I'll answer your second querstion first: both vertex and pixel shaders can treat part of (4 constants) their assigned constant memory (basically an array of 4D vectors, which can also be interpreted as integers or booleans with more modern shader versions) as a matrix in row-major format. It's up to you to upload the "right" transformation matrix for a job. So for example, for a standard 3D transform you'd upload this: Matrix mFullTransform = mProj * mView * mWorld, to transform a rigid vertex from object space. Get a basic (may just as well be dated) book about programming the post-fixed-pipe graphics pipeline. I have an old nVidia book called the CG tutorial lying around that covers this quite well.
As for multiple shaders, depending on your application design it might be a good idea to split up vertex and pixel shaders. From there on a common challenge is to write a shader that transforms/renders geometry based on a material. The material likely imposes small differences in the shader code. Now you can choose to upload these parameters (for a modern model) to constants and branch at runtime. This is not a very speedy approach though so it might be a good idea to take a different one. An often used strategy is to 'build' (or splice) and compile shaders at compiletime (or, in some simpler or runtime cases on initialization) and pair them up with the corresponding (material) data. Tailor your solution to your needs: for simple games and graphics demos it usually suffices to write all the shaders by hand and perhaps take a small hit left or right for a runtime parameter or 2.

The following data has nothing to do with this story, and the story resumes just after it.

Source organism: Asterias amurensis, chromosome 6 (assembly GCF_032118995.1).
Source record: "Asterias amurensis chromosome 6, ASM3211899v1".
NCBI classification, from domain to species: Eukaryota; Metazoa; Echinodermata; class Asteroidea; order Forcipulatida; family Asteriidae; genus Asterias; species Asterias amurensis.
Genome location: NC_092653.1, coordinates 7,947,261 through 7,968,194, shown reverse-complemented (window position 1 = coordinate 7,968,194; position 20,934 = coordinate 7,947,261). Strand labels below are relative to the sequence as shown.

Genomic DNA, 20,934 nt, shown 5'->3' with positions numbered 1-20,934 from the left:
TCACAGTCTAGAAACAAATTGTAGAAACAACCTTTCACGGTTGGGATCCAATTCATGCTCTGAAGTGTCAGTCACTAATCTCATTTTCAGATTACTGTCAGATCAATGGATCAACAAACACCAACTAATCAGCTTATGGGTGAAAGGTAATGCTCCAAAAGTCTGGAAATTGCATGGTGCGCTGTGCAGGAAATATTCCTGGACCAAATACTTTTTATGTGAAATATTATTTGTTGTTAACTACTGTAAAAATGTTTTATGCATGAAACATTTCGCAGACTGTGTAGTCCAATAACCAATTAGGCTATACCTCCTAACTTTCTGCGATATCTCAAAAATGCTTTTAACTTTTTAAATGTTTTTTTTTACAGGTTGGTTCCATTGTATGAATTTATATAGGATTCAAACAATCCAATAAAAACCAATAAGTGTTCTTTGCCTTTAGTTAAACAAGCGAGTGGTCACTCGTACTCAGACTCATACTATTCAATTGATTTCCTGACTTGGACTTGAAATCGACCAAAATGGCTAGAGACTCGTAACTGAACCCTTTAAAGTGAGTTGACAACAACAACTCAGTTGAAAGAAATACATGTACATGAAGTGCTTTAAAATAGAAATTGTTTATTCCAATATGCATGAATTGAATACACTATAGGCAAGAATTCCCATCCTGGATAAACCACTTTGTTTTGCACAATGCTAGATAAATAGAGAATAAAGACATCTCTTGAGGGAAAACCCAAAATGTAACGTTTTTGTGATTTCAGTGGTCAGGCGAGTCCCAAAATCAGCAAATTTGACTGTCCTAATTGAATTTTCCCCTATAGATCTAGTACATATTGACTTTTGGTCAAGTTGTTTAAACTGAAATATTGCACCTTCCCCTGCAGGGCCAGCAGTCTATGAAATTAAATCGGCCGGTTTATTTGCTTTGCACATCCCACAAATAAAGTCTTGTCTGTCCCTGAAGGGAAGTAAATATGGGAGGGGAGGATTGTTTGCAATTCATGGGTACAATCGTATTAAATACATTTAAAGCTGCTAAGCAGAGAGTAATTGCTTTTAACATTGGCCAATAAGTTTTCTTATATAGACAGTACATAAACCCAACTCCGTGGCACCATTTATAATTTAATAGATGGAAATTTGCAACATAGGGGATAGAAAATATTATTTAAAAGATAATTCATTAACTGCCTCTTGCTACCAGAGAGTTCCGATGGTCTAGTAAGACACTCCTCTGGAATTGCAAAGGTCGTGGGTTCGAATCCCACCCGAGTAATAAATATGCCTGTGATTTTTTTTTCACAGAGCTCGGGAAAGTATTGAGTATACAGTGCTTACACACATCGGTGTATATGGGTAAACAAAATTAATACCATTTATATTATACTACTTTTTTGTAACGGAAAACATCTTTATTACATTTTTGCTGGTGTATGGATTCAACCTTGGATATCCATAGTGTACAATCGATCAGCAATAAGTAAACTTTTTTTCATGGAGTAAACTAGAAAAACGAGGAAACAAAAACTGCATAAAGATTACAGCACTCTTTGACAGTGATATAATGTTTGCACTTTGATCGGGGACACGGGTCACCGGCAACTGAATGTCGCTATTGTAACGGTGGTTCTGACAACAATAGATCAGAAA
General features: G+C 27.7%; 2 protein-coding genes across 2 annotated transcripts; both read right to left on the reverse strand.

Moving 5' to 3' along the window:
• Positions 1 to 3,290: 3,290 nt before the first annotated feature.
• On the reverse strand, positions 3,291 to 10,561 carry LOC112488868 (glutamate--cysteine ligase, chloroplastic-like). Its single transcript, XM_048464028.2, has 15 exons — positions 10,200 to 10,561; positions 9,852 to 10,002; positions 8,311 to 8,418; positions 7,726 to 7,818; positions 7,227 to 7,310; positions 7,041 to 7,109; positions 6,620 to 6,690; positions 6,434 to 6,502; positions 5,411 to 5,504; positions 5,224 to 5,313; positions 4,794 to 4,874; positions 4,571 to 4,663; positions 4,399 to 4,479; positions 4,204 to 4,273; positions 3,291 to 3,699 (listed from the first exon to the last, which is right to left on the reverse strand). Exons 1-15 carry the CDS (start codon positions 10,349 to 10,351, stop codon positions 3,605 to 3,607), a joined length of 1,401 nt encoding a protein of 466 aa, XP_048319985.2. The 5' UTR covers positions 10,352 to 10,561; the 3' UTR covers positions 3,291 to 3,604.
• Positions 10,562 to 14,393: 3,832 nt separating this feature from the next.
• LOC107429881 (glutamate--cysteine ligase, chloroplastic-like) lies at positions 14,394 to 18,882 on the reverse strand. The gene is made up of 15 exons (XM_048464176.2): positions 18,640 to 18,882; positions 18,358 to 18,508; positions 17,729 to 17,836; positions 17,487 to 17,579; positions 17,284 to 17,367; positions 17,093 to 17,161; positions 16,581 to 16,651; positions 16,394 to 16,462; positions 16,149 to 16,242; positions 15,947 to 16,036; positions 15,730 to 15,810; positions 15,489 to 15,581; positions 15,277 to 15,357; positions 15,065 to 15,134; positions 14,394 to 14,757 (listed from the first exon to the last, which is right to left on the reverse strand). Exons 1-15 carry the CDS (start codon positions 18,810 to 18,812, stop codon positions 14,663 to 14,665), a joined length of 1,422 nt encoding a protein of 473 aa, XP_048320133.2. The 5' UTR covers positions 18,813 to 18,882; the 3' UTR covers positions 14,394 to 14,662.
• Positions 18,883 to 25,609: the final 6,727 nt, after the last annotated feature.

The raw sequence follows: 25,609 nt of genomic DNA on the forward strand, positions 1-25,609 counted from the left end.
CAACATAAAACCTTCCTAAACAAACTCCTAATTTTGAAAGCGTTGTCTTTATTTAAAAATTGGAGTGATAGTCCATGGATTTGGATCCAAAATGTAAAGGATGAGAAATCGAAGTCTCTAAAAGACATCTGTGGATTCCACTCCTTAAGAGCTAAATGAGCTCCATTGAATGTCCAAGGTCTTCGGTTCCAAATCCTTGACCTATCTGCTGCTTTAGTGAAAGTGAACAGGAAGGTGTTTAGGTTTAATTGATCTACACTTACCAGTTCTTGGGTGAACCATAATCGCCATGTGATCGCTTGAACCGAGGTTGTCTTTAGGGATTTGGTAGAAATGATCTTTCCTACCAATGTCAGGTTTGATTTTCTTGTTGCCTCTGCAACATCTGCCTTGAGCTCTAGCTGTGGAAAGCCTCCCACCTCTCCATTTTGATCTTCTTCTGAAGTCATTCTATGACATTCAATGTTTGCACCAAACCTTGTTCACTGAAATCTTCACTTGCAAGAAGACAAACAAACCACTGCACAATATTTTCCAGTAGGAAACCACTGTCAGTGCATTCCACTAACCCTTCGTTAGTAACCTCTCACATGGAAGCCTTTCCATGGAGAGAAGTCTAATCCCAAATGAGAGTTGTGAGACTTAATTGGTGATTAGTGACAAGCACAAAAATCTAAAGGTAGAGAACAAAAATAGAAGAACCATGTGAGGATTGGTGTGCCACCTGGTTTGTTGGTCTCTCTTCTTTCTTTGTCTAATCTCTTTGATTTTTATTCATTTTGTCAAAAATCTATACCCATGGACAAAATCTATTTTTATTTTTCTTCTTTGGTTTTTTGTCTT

Anyway hope it helps, been out of this game for a while.
[EDIT] Look at the first comment as well, has a good point about an important difference between D3D (which I mistakenly assumed, force of habit..) and OpenGL.